With the development of Genetic knowledge, the two theories evolved into:
- Germline Theory posits that the antibody repertoire is mostly inherited, with each potential immunoglobulin chain being encoded by its gene.
- Somatic Diversification Theory the antibody repertoire arises from a small number of inheritable V sequences, but these undergo genetic rearrangement to diversify within B cells.
The mechanism of producing a vast antibody repertoire was uncovered through cloning immunoglobulin genes. This demonstrated that a small set of genes encodes for the V region, but DNA alterations produce that variation during B cell development. Somatic hypermutation is still present in mature and active B cells.
Variability in the V region is caused by VDJ recombination; V, D, and J denote the names given to specific gene sequences in the immunoglobulin chains (namely Variable, Diversity, and Joining, respectively). Proteins that form the RAG1:RAG2 complexes recognize guiding sequences called Recombination Signal Sequences. Recombination can only occur in gene segments flanked by a 12-base pair RSS and 23-base pair RSS within a single chromosome.
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Modes of Recombination
Only one joining event is required to produce a light chain gene, whereas two are needed for a heavy chain gene. The most common recombination event is the deletion of DNA between two gene segments via ‘looping out’. This occurs when all of the DNA involved have the same orientation.
Another mode of recombination event can occur between gene segments of opposite orientations. When the two gene segments join together, the intermediate DNA is inverted and retained in the DNA. This type of recombination event is less common overall but is responsible for a substantial number of joins between V and J segments.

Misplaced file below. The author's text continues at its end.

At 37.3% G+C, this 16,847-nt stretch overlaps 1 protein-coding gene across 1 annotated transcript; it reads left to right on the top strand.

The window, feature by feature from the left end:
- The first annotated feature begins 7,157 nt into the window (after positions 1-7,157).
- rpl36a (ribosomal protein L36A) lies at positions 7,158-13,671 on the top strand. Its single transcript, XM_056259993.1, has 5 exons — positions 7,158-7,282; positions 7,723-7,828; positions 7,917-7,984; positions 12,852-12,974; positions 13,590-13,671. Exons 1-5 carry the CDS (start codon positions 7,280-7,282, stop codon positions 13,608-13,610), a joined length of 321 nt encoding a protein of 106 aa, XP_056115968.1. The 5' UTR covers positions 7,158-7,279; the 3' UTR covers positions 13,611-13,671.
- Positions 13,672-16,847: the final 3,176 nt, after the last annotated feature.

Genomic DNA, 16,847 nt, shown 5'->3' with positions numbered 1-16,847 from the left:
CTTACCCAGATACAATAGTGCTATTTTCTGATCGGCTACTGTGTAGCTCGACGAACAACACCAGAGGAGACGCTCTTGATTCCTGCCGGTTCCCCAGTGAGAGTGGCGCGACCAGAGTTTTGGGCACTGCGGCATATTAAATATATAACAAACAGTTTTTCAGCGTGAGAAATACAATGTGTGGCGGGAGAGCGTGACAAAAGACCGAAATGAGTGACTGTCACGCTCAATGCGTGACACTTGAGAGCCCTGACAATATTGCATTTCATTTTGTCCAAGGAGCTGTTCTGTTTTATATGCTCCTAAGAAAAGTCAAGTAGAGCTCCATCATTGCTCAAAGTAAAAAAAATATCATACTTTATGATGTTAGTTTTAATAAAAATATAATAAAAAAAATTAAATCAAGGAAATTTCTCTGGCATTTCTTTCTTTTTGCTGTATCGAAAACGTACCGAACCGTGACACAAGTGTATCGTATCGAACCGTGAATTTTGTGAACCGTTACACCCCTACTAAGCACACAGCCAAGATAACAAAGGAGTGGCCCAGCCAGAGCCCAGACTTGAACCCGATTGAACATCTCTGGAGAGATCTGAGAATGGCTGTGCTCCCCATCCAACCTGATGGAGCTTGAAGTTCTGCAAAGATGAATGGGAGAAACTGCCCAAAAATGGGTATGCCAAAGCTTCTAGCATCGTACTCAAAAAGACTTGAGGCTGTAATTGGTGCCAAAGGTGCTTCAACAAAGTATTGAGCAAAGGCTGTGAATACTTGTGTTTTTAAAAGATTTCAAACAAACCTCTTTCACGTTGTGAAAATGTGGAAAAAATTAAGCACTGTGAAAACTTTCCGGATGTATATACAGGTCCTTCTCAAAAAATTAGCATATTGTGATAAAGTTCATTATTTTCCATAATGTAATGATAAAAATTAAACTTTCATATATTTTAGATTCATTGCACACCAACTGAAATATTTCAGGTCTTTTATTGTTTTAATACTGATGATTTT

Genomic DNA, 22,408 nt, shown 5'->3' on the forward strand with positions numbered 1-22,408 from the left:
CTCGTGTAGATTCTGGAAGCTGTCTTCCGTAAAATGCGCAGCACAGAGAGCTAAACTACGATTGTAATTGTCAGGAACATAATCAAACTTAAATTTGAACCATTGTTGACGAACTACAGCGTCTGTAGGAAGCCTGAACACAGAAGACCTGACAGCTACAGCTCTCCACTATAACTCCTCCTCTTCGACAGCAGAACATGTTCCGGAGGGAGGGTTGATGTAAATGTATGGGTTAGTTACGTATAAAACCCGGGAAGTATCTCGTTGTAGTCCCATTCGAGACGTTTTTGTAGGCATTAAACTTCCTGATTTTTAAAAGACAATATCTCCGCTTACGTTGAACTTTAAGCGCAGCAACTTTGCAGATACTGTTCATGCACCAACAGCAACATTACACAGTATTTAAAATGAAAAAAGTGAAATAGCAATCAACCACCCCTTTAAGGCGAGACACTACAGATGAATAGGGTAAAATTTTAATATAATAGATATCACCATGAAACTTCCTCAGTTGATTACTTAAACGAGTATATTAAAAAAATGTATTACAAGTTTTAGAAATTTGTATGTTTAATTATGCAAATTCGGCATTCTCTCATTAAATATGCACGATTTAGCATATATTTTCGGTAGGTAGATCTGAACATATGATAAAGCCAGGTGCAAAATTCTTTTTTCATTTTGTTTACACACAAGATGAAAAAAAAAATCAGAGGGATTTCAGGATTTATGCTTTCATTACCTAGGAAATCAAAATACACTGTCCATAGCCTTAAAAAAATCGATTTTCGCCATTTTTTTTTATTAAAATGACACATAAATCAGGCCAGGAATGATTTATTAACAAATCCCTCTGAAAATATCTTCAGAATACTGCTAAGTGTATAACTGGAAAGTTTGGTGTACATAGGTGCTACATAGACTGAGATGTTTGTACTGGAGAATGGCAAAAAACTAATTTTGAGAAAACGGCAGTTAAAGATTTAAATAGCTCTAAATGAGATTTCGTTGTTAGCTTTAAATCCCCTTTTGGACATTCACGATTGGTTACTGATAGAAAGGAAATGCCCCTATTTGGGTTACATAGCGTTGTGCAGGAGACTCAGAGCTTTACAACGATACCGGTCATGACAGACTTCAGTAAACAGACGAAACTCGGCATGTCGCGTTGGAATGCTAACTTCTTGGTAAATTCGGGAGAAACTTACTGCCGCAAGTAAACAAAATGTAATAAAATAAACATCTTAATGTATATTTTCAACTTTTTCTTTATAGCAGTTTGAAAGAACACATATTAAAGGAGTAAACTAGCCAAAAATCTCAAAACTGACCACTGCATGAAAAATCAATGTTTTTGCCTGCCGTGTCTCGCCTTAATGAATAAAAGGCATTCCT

Remaining Generators of Genetic Diversity
Diversity in the V-region is obtained by combinations of two or three gene segments (each segment has its own plethora of versions) joined in varying orientations. The junctions of these joins can introduce diversity depending on the nucleotides present or removed during the recombination process. The antigen-binding site of the V-region introduces further diversity through the different combinations possible of heavy and light chains.
The possible antibody repertoire stretches to 3.5 x106 from combinatorial diversity alone, while the potential number of receptors expressed by naïve B cells extends to 1011. Point mutations are introduced into the genes of the V-region through somatic hypermutation. This introduces selective diversity to enhance binding to the complementary antigen.
- Janeway CA Jr, Travers P, Walport M, et al. Immunobiology: The Immune System in Health and Disease. 5th edition. New York: Garland Science; 2001. The generation of diversity in immunoglobulins. Available from: https://www.ncbi.nlm.nih.gov/books/NBK27140/
- Owen, Judith A.; Punt, Jenni; Stranford, Sharon (2013). Kuby Immunology. New York, NY: W. H. Freeman and Company. p. 85. ISBN 9781429219198
- Redegeld, F., van der Heijden, M., Kool, M. et al. Immunoglobulin-free light chains elicit immediate hypersensitivity-like responses. Nat Med 8, 694–701 (2002). https://doi.org/10.1038/nm722